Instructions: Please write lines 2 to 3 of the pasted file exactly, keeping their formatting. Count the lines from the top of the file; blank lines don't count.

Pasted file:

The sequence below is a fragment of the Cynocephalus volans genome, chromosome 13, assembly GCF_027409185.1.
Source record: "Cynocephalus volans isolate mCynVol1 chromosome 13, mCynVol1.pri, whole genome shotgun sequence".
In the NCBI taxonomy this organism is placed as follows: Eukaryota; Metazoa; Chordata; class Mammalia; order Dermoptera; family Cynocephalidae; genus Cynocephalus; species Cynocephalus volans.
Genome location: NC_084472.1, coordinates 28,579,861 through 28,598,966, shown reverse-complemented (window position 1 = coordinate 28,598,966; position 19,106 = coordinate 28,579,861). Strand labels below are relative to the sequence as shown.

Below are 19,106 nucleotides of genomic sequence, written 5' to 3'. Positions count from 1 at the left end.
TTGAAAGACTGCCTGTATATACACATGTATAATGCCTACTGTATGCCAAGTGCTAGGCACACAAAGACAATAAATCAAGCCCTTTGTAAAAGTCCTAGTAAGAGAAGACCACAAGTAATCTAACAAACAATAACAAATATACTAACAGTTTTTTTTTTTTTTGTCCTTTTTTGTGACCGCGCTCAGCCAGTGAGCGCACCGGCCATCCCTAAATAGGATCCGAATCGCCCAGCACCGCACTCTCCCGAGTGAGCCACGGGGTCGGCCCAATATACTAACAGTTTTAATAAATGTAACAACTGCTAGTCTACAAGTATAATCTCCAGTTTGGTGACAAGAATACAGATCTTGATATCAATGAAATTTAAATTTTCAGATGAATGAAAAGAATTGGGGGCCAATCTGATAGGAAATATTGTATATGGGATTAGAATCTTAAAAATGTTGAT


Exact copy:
Source record: "Cynocephalus volans isolate mCynVol1 chromosome 13, mCynVol1.pri, whole genome shotgun sequence".
In the NCBI taxonomy this organism is placed as follows: Eukaryota; Metazoa; Chordata; class Mammalia; order Dermoptera; family Cynocephalidae; genus Cynocephalus; species Cynocephalus volans.